tie for a fifth, the University
Michigan track team last night d
feated the University of Illin
and Ohio State University in a t
angular meet in Yost field hou
The Michigan thinclads acun
lated a total of 571/2 points. n:
nois was second with 36%2, wh
Ohio State brought up the re
with 30.
Michigan's crack mile relay te
provided the outstanding perfori
ance of the evening by clickingi
the distance in the record breaki
time of 3:22.9. The old field hot
record was 3:26,1, held jointly
Michigan and Chicago. Capt. R1
sell, DeBaker, Turnerand ekn
vich composed the winning quart
Keller Is Star.
Jack Keller of Ohio State w
the individual star of the meet wi
a total of 11 points. Keller copp
both the high and low hurdles.
got a tough break in the forn
event when he knocked over t
third hurdle. This misfortune c
him a new field house record sir
he was clocked in 8 seconds fi
four tenths of a second lower th
the existing mark. His mark w
disallowed.
Keller's time for the low hurd
tied the field house mark of 7.3 s
onds. Hawley Egleston, Wolveri
flash, was second in both even
The Buckeye star gained his ott
point by finishing fourth in t
sixty yard dash.
Cook of Illinois came within
ace of the field house record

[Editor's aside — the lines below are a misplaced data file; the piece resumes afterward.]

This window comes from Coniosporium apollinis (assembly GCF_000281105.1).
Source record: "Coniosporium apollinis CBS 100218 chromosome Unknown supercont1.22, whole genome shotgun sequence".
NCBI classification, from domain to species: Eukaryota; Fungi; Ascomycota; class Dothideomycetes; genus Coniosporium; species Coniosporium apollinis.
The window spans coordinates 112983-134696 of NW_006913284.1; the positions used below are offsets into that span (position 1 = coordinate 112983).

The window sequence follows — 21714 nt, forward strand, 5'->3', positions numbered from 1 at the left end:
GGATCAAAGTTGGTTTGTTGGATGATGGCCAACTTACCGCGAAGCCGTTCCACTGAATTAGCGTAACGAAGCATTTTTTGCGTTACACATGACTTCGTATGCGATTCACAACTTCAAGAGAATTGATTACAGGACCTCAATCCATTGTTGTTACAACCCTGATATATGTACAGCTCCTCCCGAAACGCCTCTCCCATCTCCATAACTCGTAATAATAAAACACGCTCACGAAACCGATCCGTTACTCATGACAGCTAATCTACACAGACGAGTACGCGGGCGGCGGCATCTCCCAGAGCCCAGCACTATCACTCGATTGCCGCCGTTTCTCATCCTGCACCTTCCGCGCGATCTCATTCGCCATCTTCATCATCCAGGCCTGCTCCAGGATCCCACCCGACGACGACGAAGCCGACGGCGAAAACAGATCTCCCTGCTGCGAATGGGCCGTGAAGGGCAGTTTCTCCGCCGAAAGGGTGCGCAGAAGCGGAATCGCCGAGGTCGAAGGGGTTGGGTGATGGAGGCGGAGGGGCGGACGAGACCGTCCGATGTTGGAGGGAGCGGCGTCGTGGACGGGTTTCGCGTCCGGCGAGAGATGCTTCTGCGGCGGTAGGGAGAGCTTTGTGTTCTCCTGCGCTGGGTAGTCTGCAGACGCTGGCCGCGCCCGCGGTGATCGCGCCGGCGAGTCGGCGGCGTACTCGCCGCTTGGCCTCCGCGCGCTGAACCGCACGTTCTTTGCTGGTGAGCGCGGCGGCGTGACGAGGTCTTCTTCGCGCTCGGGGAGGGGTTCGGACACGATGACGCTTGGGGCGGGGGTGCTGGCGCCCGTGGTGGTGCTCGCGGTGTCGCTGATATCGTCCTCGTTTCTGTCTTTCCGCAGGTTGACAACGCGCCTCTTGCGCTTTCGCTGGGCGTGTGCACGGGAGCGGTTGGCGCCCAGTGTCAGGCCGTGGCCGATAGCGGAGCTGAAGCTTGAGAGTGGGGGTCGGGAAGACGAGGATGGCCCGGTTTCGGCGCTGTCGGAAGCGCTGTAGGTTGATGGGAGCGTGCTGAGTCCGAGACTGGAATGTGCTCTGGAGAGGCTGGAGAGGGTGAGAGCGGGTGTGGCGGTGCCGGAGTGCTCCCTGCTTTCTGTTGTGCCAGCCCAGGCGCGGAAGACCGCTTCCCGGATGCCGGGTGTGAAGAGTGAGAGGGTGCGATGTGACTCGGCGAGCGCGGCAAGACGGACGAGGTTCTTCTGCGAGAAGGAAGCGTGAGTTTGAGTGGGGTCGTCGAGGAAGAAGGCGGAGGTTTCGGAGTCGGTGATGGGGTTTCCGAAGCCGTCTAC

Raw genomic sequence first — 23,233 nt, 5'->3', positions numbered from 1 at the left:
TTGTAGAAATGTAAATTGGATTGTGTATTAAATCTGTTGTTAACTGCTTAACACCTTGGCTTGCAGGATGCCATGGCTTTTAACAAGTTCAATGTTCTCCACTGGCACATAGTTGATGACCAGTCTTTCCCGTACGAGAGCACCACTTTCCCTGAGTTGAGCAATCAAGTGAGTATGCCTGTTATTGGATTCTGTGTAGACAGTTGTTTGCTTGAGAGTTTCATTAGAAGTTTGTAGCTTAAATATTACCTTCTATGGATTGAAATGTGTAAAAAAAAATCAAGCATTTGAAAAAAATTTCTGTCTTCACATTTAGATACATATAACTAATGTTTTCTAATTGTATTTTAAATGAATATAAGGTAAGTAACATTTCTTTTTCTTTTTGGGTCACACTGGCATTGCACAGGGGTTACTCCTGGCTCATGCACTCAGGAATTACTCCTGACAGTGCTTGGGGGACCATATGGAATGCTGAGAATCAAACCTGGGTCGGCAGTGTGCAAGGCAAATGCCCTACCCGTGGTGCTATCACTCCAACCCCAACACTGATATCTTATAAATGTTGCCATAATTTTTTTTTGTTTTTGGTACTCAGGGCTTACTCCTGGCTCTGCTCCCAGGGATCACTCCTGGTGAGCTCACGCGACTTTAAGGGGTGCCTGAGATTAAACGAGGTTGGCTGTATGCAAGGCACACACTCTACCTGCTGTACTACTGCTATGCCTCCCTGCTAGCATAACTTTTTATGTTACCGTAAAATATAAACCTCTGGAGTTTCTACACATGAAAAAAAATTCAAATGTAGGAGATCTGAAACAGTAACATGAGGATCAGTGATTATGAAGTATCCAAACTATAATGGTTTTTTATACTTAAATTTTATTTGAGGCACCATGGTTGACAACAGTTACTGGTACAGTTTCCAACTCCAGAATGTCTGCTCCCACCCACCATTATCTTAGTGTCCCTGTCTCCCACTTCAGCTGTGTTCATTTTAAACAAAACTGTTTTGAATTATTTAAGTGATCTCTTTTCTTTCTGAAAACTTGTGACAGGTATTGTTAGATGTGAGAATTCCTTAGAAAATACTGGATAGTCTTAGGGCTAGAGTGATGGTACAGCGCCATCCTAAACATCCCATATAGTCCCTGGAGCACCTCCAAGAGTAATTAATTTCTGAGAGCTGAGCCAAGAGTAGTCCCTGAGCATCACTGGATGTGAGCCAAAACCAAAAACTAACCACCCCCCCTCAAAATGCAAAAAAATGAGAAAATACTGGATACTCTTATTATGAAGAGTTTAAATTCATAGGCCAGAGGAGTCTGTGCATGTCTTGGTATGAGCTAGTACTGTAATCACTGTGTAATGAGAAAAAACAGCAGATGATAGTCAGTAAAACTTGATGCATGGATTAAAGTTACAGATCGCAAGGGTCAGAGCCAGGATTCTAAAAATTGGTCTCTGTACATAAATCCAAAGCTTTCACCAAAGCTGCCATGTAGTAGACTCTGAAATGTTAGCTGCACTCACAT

the shot put when his toss of
feet, three inches fell just fc
inches short of the existing ma
Booker Brooks, Michigan star, e
second with a toss of 45 feet, th
inches.x
Russell Places in Dash.
Capt. Russell of Michigan de
onstrated his versatility by finh
ing second to Don Renwick, I
teammate, in the 60 yard das
Renwick broke the tape only a f
inches In front of the flying W
verine leader. The time was
seconds. Fazekas, Ohio star, w
third.
Dean Woolsey, Illinois star, d
appointed the customers by .
performance in the mile run. I
though he easily won the race I
time was bad, 4:40.7. Wolfe a
McManus of Michigan alternal
at setting the pace over the ent
distance until the final stretch.
'Doc' Howell, of Michigan, foug
off the determined threat of :
teammate, Hill, to win the tv
mile run. His time was also sl
9:49.8.
Jusek Ties in High Jump.
Jusek of Michigan and Russell
Ohio tied for high jump honors
" feet, 5-8 inches. Lennington
Illinois won the pole vault with
jump of 13 feet. Humphrey
Michigan tied with Schlansker
Illinois for second, while North
of Michigan was fourth. Lenn
ton tried desparately to set a n
field house record but failed
inches.
The Michigan two-mile re
team composed of Turner, Ecki
1 vich, DeBaker and Lemen outd

Church services today will

beI

augmented by talks by several not-
ed persons, in addition to a discus-
sion of theosophy from both the
theosophical and Christian points
of view.
Back from a trip west, Dr. Fred-
erick B. Fisher will give both serm-
ons today in the First Methodist
church. The morning worship will
be on "Creative Suffering," the eve-
ning service on the theme of "The
Procession to Calvary."
IRev. Henry, Lewis, pastor of St.
Andrew's Episcopal church, will oc-
cupy the pulpit this morning, with
communion scheduled for 8 o'clock
this morning.
In the discussion of theosophy,
E. Norman Pearson, president of
the Michigan Theosophical Feder-
ation, will present "Christianity